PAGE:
In an interview last month, Clinton said no one in the Senate liked Sanders, and she criticized how his supporters treated her after she won the nomination four years ago.
On Friday, when the crowd at Sanders’ rally began to boo at the mention of Clinton’s name, the moderator interjected, “We’re not going to boo here, we’re classy here.”
But U.S. Representative Rashida Tlaib, speaking on a panel at the event, was not having any of it.
“No, no. I’ll boo. Boo,” the congresswoman said. “You all know I can’t be quiet, no, we’re going to boo. That’s all right, the haters will shut up on Monday when we win.”
On Saturday, she voiced regret.
“I allowed my disappointment with Secretary Clinton’s latest comments about Senator Sanders and his supporters get the best of me,” Tlaib said in a statement on Twitter, adding the movement “deserved better.”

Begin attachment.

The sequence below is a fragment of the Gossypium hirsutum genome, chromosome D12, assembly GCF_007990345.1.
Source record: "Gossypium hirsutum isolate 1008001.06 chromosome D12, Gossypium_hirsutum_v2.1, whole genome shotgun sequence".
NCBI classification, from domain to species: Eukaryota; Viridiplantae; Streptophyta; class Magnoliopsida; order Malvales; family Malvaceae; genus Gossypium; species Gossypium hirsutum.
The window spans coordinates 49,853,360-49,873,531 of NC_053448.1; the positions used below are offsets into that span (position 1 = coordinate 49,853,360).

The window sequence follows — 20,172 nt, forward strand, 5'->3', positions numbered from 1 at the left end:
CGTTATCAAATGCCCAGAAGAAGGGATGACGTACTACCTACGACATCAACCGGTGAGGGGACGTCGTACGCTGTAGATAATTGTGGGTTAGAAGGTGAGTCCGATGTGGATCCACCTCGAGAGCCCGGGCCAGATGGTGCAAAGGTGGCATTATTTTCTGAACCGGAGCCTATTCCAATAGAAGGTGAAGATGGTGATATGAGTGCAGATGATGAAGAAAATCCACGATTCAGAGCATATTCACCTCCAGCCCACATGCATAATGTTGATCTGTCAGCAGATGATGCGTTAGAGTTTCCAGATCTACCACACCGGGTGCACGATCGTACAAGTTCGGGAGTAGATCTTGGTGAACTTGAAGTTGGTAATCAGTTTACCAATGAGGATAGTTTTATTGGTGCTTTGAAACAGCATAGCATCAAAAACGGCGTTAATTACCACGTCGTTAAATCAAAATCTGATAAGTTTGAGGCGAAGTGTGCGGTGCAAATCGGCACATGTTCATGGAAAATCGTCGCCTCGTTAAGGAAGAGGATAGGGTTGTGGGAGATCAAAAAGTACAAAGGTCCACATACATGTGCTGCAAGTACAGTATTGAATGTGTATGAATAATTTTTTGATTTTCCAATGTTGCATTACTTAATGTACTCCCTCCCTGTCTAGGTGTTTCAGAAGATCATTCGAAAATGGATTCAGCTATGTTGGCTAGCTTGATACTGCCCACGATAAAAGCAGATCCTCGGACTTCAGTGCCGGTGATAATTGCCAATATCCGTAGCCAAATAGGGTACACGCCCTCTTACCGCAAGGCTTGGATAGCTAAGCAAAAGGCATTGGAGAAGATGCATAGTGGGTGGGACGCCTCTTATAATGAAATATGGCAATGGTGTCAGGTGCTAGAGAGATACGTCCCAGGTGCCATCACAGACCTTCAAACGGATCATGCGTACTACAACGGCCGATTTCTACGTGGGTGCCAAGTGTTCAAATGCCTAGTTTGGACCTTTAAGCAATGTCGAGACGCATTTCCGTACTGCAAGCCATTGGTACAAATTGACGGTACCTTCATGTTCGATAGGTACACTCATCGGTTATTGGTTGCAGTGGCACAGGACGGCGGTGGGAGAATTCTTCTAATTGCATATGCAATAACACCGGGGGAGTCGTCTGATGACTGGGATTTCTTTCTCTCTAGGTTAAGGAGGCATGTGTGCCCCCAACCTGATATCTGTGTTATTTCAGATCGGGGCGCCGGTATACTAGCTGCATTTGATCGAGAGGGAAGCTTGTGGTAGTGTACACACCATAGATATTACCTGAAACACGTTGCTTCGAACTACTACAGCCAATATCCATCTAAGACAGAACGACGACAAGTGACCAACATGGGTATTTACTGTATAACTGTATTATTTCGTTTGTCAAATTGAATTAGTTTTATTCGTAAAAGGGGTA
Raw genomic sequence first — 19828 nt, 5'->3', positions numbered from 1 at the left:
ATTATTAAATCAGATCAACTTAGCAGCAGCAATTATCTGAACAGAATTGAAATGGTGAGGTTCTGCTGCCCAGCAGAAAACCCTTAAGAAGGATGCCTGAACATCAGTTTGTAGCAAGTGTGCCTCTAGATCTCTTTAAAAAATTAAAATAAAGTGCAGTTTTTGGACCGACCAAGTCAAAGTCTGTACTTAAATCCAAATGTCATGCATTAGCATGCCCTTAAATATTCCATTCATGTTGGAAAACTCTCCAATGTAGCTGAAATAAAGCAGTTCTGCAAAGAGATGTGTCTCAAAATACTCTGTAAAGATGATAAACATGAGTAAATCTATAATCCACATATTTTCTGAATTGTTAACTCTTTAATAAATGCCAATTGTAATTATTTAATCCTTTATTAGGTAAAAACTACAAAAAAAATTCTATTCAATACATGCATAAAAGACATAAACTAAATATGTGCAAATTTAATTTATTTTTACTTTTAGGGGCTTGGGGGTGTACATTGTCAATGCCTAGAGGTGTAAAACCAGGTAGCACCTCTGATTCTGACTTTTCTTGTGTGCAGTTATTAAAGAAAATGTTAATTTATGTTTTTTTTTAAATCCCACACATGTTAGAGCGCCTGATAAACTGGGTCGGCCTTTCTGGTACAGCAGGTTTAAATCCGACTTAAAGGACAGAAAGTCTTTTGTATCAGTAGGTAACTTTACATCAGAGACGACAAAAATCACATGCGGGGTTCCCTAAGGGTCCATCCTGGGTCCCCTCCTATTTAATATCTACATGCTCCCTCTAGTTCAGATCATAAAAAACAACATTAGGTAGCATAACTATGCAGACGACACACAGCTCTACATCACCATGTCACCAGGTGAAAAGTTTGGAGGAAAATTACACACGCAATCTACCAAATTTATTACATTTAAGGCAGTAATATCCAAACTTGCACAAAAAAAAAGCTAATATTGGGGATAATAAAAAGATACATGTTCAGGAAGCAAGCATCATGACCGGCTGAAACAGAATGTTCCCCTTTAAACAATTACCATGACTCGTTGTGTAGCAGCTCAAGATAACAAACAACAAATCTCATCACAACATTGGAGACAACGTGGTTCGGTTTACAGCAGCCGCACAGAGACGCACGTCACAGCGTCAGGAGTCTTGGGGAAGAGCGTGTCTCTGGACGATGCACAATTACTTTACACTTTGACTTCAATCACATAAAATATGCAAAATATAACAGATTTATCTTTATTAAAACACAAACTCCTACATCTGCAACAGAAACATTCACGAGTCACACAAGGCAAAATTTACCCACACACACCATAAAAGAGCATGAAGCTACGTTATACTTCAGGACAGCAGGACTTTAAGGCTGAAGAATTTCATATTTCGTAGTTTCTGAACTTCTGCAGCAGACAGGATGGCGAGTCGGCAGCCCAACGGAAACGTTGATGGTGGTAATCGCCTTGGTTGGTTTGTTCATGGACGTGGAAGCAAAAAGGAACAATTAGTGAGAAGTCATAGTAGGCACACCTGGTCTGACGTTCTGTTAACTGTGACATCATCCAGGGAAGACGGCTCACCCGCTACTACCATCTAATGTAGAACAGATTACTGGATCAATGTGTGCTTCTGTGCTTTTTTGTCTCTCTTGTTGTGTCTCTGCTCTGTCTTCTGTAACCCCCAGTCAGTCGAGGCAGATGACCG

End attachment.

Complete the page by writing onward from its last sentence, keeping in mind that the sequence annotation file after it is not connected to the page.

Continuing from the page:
UNION FLIPS TO BIDEN
A labor union representing 200,000 transit workers endorsed Biden on Saturday, a shift after having backed Sanders in the 2016 campaign.
Sanders has been racking up union endorsements, support that played an important role in his failed 2016 bid for the nomination.
The Amalgamated Transit Union (ATU) announced it is encouraging members to support Biden after a survey of the union’s membership found a majority believe the former vice president is the best positioned to beat Trump.
“Joe Biden has been a true champion of working Americans throughout his career,” said ATU International President John Costa in a statement. “We know he will fight to rebuild the middle class by restoring the rights of labor, advancing racial justice and equity, and bolstering our economy through unprecedented investment in public services like transit.”
Reporting by Ginger Gibson and Tim Reid in Des Moines, Iowa; Additional reporting by Trevor Hunnicutt, Simon Lewis and Brian Snyder; Editing by Sonya Hepinstall and Christopher Cushing